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There was much electricity in the skies overnight, but none in the house. It was all required for a spectacular thunderstorm. From the news this morning it was apparent that we were very fortunate. Even in Christchurch, about eight miles away, a house was struck by lightning, and in other parts of the country many people woke up to continuing power cuts.
By late afternoon, when we were on a driveabout, the skies had broken up, but still looked dramatic.
Before then, I had filled two more of our large bags with chopped up branches, and we had taken them to the dump.
As before, bees had worked alongside me.
Following a roundabout route, we found ourselves at Hatchet Pond where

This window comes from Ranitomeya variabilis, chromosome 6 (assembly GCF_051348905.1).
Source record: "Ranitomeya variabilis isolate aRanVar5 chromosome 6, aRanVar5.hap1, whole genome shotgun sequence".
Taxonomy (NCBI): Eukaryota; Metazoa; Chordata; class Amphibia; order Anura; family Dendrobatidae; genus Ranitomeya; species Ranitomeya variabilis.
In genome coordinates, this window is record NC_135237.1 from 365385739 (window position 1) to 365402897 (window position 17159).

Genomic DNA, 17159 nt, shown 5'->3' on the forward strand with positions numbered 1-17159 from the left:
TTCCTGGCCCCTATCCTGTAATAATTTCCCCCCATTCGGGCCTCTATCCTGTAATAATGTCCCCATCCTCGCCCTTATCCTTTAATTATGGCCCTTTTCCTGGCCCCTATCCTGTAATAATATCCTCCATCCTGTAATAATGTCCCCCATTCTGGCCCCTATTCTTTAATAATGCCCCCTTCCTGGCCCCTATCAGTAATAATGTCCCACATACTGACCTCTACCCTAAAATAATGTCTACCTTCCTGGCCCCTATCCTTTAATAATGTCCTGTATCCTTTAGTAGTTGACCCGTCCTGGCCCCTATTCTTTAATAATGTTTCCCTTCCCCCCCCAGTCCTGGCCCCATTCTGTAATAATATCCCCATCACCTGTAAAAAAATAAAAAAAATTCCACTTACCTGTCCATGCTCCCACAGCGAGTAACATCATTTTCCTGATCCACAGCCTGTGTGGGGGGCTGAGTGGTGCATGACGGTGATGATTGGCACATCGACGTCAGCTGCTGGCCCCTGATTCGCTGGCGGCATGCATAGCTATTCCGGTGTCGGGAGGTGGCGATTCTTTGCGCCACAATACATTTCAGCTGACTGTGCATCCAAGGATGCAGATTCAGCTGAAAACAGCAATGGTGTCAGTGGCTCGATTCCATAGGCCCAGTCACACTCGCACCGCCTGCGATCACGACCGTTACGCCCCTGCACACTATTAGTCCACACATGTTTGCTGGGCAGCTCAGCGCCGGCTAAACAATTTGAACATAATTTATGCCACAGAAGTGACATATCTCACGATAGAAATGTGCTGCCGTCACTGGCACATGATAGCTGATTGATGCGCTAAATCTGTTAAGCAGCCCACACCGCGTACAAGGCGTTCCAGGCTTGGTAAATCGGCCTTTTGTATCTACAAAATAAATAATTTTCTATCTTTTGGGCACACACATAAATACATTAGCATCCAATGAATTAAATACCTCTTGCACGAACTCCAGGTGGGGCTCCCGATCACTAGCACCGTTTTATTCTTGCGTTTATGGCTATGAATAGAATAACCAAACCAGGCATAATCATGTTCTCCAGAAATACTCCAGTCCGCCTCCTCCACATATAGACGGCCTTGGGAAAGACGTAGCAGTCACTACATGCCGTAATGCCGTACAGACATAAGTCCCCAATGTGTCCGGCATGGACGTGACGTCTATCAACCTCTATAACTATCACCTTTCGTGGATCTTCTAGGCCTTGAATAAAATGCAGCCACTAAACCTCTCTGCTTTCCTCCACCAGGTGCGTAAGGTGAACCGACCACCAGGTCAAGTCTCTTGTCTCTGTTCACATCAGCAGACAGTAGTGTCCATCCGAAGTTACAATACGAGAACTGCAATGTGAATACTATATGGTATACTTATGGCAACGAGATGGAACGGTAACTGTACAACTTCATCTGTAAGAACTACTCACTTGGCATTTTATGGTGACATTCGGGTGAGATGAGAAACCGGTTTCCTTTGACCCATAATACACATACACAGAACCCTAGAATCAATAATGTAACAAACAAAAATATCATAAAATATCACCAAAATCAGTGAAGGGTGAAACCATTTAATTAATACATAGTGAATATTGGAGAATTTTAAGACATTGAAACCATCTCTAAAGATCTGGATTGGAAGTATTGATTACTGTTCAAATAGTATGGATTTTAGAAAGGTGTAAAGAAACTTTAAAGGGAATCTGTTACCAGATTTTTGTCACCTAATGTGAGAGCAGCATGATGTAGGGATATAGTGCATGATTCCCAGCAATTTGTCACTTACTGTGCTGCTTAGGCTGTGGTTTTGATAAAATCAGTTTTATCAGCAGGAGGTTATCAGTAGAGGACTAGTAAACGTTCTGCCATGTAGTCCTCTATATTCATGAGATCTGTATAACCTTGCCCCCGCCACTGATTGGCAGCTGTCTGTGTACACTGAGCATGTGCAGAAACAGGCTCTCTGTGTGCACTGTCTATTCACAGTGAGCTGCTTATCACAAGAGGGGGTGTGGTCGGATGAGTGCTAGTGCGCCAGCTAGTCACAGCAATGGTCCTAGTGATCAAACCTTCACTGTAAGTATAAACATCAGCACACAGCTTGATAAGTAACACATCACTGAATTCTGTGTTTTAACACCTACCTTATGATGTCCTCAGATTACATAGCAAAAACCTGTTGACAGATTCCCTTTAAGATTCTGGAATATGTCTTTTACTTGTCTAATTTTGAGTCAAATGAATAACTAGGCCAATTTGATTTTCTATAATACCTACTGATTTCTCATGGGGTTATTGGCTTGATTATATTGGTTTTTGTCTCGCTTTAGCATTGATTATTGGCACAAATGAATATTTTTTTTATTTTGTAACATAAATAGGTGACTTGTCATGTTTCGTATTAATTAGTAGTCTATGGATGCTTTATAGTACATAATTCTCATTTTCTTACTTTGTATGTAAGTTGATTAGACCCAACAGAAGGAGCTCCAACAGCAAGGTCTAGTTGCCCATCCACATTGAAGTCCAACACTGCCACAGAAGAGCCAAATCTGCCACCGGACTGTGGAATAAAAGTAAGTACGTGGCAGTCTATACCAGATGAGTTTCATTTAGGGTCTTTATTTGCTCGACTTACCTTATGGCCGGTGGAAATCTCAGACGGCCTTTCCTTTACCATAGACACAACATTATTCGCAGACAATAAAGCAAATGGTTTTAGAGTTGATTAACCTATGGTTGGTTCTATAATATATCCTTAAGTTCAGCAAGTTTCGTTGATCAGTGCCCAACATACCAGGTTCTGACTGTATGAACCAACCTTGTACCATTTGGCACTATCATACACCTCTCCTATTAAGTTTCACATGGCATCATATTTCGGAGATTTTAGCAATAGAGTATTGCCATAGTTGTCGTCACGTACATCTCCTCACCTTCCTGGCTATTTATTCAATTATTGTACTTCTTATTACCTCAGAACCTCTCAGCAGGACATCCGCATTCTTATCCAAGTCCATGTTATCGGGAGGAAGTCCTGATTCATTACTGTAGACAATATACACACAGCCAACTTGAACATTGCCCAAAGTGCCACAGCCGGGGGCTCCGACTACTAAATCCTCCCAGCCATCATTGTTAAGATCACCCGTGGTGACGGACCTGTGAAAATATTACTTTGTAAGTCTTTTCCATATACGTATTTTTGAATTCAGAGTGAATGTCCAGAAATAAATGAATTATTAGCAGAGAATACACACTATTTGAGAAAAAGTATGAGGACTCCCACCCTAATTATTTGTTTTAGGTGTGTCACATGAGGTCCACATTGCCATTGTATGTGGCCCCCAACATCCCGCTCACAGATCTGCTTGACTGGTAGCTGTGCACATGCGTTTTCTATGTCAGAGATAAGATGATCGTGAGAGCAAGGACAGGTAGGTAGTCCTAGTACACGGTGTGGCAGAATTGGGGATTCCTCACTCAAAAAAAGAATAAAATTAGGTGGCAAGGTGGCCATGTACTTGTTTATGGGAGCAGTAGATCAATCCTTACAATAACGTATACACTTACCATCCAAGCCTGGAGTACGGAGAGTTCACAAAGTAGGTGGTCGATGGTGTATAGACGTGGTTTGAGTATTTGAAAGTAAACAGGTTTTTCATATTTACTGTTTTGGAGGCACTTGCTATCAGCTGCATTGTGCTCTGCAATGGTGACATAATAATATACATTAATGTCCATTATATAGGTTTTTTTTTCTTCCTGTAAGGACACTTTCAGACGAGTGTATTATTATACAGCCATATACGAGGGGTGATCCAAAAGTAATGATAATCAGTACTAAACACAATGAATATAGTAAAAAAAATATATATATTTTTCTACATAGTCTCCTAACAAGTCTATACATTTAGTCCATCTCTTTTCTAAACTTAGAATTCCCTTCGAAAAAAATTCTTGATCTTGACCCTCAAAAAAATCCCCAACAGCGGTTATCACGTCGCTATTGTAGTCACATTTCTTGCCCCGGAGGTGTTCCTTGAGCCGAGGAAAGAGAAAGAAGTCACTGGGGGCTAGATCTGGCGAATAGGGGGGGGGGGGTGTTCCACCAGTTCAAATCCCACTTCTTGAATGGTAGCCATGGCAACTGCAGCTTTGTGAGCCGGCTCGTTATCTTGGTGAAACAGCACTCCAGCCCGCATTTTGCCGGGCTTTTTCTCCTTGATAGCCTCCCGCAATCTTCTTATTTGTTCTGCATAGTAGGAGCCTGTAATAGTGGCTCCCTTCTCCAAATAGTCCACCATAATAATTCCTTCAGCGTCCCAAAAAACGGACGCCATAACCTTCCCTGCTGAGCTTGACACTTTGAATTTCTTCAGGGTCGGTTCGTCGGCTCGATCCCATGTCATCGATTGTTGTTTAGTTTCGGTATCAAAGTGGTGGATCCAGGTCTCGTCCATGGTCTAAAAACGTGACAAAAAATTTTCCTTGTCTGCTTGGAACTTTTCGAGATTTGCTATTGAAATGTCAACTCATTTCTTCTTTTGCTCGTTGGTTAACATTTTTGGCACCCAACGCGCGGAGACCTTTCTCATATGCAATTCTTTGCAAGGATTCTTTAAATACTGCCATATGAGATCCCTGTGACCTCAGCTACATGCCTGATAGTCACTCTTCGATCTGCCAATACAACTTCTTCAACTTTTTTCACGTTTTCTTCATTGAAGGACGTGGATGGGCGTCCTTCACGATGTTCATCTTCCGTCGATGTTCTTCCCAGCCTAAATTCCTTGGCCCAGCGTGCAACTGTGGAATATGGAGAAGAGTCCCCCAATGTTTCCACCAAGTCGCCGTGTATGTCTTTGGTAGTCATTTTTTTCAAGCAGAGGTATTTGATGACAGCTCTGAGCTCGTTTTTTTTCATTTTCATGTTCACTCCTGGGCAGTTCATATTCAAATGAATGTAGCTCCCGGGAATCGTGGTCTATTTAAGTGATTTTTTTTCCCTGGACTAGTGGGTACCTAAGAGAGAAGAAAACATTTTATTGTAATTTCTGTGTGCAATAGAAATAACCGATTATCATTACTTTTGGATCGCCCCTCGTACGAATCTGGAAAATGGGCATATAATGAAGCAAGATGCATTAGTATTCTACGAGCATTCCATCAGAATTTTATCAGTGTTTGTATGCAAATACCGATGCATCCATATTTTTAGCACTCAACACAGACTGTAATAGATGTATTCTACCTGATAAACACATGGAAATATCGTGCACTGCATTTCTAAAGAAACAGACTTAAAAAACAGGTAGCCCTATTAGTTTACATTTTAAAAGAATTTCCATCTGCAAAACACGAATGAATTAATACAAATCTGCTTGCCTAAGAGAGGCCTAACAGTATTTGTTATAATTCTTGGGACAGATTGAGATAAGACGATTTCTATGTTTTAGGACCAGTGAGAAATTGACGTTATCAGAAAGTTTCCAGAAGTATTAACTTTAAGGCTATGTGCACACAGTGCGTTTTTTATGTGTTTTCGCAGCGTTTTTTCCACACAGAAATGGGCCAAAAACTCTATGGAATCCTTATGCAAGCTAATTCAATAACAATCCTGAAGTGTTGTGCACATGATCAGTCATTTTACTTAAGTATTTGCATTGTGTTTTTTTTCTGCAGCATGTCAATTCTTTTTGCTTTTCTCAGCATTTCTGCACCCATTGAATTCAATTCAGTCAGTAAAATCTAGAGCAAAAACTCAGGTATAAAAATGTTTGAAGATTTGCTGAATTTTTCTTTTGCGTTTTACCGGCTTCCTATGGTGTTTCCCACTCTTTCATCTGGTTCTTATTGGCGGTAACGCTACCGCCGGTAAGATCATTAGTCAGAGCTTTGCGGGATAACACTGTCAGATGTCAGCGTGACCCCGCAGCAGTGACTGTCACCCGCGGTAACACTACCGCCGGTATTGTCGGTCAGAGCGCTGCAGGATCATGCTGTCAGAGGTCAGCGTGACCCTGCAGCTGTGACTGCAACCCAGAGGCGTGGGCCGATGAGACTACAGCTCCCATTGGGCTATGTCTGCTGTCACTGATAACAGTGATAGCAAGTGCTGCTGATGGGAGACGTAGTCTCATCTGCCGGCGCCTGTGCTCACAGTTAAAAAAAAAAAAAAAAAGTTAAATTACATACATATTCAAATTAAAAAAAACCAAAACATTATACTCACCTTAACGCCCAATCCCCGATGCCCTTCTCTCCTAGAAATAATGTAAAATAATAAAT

The youngster snoozing by the Lyme disease poster is quite appropriately positioned, because, although the ticks carrying this very nasty complaint inhabit the forest grasses and shrubs, they are also carried by the donkeys.
The two adults seem so much more elegant than many of the asses found wandering in the National Park that we wondered whether they might be mules.
A family by the lakeside had come to feed the birds,
which became very excited at the prospect;
in particular, when watching them fight over breadcrumbs, we were given plentiful evidence of why the collective noun for seagulls is a squabble.
The donkeys turned up for their share,
and became quite persistent.
A magpie also tried its luck, until being seen off by a gull.
Not far away, in Furzey Lodge, a thatcher’s donkey has found its way onto a roof;
and the agisters’ pound is dedicated to Jeffrey Kitcher, M.B.E. : http://www.telegraph.co.uk/news/obituaries/8646105/Jeff-Kitcher.html
This evening we dined on chicken breasts in sweet chilli sauce, Jackie’s onion rice topped by an omelette, and runner beans. I drank Old Crafty Hen.